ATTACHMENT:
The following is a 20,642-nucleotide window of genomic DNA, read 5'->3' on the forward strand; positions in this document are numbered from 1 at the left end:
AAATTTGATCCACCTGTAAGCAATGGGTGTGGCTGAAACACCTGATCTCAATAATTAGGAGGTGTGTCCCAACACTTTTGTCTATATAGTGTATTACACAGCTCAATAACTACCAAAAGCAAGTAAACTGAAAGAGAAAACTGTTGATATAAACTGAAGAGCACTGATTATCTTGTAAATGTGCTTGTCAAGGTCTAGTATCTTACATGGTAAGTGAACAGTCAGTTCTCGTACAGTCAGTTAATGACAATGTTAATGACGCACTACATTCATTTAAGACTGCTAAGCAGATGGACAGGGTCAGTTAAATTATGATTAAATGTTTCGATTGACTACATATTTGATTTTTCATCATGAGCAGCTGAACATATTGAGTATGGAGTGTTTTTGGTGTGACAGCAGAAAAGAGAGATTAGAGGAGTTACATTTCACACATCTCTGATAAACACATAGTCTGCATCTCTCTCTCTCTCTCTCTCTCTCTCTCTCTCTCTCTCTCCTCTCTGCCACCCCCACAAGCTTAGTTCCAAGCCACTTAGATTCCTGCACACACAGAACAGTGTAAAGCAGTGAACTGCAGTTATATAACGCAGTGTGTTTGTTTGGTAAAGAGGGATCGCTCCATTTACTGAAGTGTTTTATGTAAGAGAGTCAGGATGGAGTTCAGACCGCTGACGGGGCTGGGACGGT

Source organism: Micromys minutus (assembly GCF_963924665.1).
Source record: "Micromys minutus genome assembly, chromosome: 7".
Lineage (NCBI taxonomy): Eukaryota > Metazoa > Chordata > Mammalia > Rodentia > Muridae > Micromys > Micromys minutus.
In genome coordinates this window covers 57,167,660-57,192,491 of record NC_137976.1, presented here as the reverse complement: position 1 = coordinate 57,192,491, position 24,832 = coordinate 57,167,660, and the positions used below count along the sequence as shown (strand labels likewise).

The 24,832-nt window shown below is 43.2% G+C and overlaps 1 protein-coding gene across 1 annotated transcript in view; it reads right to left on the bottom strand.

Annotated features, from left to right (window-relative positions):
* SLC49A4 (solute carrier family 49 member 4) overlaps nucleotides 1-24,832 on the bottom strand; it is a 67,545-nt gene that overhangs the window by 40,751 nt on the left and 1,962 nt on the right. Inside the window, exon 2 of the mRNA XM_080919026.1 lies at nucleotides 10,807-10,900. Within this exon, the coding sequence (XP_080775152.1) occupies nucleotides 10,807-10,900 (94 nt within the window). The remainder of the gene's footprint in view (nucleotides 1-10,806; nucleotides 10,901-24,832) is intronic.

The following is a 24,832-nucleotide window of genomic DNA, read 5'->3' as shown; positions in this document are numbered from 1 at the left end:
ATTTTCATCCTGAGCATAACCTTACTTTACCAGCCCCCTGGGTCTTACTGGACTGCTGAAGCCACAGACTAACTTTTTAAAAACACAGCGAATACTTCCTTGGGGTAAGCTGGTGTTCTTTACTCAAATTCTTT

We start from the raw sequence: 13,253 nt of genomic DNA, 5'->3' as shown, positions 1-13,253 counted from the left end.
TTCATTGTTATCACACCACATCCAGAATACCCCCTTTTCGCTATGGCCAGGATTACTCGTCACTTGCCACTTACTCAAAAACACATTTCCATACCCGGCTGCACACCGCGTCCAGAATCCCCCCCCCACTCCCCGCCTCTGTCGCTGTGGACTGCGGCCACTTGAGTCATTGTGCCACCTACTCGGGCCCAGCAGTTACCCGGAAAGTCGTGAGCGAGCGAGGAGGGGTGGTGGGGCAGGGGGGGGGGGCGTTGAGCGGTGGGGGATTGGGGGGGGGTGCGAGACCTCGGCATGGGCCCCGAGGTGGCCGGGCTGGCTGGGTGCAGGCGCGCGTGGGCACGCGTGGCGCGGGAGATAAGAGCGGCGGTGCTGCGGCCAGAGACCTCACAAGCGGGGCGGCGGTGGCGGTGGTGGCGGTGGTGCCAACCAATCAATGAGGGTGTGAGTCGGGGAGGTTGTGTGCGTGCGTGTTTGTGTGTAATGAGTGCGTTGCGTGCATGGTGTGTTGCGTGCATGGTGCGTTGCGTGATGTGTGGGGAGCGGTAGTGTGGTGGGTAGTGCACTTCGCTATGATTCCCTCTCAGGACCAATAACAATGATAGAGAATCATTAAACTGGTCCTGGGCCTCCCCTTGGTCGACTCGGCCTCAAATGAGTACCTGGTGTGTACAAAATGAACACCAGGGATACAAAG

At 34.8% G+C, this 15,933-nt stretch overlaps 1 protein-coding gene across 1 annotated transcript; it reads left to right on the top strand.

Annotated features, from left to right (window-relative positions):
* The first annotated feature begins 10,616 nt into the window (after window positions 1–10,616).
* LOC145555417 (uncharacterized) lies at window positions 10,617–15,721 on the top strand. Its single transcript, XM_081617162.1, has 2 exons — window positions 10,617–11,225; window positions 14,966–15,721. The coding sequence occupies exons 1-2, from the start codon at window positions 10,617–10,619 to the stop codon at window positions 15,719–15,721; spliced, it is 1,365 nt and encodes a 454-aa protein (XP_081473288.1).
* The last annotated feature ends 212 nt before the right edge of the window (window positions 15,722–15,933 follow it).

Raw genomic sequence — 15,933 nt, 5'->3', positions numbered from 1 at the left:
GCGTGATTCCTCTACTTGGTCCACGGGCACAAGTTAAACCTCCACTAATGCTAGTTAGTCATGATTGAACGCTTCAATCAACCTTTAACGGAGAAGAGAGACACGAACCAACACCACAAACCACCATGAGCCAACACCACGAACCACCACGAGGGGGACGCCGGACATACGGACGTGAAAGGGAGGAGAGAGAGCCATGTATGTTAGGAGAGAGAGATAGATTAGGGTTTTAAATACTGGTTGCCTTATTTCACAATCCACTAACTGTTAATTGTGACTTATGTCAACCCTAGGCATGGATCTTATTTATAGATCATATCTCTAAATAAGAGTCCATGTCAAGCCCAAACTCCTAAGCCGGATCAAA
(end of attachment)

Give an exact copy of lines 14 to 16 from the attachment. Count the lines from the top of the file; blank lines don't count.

At 34.8% G+C, this 15,933-nt stretch overlaps 1 protein-coding gene across 1 annotated transcript; it reads left to right on the top strand.

Annotated features, from left to right (window-relative positions):
* The first annotated feature begins 10,616 nt into the window (after window positions 1–10,616).